Many workers approaching retirement age are faced with making complex, jargon-riddled decisions that will impact the quality of their remaining lifetime, for better or for worse! Their financial assets accumulated over a 40-year period must now be put to work. With the average age for those about to retire being in the mid to late eighties, and with 40% of them living into their nineties, workers need to plan for a lifespan of another 20 years or more after they retire from work.
An aging population and changing demographics around the world have put massive strains on corporate and government mechanisms to provide for those in retirement. The days of the defined benefit corporate pension are long gone, while state pensions and social welfare are under constant scrutiny to keep the pay bill down.
Over time, governments have introduced legislation to create new incentives for individuals to take greater personal responsibility for putting money aside for their retirement years. These are more than just tax breaks, as I mentioned a few weeks ago in an article about changes to UK pensions, and the tech startup Recordsure. The government reforms try to create an environment where individuals are incentivized (via tax breaks) and have some form of real choice (via flexibility in the highly regulated market).
Having featured the UK market recently, I was interested to speak this week to Matt Carey, CEO of insurance tech startup Abaris. Based in Philadelphia, Matt took me through its business in the US market for income annuities.
Three-legged approach to retirement financing
Matt (‘chief of retirement thinking’) is one of three co-founders of Abaris along with Nimish Shukla (‘chief of numbers and regulation’) and Adam Colombo (‘tech expert’). All three met through the Wharton School of the University of Pennsylvania in Philadelphia. Prior to forming the business, Matt worked on retirement policy for the US Treasury. It was here that he developed a profound understanding of the issue in the market from the decline in social security and pension performance.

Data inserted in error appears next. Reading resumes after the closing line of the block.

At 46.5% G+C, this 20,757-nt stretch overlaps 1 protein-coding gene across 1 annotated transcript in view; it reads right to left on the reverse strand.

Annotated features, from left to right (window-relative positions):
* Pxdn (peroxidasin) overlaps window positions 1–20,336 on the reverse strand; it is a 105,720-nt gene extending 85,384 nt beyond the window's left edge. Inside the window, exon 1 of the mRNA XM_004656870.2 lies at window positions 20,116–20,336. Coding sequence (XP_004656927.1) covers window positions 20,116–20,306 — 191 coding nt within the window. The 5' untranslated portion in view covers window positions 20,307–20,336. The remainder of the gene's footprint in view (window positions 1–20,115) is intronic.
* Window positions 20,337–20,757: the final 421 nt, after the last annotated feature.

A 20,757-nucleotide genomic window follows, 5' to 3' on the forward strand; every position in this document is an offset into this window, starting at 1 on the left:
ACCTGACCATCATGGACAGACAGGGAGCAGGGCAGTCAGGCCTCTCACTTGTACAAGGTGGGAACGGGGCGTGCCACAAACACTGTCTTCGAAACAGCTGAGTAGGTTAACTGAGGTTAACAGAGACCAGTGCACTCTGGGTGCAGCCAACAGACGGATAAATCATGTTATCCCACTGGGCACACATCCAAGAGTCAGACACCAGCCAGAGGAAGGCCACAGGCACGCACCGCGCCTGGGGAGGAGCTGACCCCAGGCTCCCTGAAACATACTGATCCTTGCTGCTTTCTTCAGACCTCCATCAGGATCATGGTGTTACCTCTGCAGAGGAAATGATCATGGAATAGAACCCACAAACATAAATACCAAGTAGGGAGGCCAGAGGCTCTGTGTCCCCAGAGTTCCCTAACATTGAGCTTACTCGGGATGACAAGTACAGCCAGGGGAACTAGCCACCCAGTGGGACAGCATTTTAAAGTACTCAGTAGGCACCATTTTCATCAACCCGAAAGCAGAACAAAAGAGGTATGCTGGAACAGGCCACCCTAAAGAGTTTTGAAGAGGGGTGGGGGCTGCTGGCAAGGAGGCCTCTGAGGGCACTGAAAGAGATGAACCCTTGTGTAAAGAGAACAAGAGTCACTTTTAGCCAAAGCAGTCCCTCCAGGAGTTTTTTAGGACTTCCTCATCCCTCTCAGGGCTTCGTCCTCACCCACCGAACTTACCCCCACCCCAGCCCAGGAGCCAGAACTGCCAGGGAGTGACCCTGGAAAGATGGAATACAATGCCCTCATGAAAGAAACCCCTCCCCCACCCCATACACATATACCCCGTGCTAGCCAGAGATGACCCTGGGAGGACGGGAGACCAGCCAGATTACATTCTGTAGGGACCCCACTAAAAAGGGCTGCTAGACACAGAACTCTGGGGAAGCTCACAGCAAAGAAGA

In the US, like most societies, the system relies on a three-legged approach to retirement financing: pensions, savings, and social security. Whether an individual chooses to take an investment (take a risk) or an insurance (hedge your bets) approach at this point in their lives, the No 1 fear and risk for individuals remains the same: ‘Will I outlive my money?’.
Abaris is the only platform in the US market that can provide a real-time, like-for-like comparison of retail annuity products. The team’s current focus is on deferred income annuities, which are products that are purchased today with the promise of a certain future payout every month for the rest of one’s life. Individuals enter their basic information (date of birth, retirement age, income requirements) and Abaris, using its real-time API, will go out to seven of the 13 or so annuity providers that underwrite this product and compare the market. In a few seconds, the platform will present an apples-for-apples comparison of annuity options.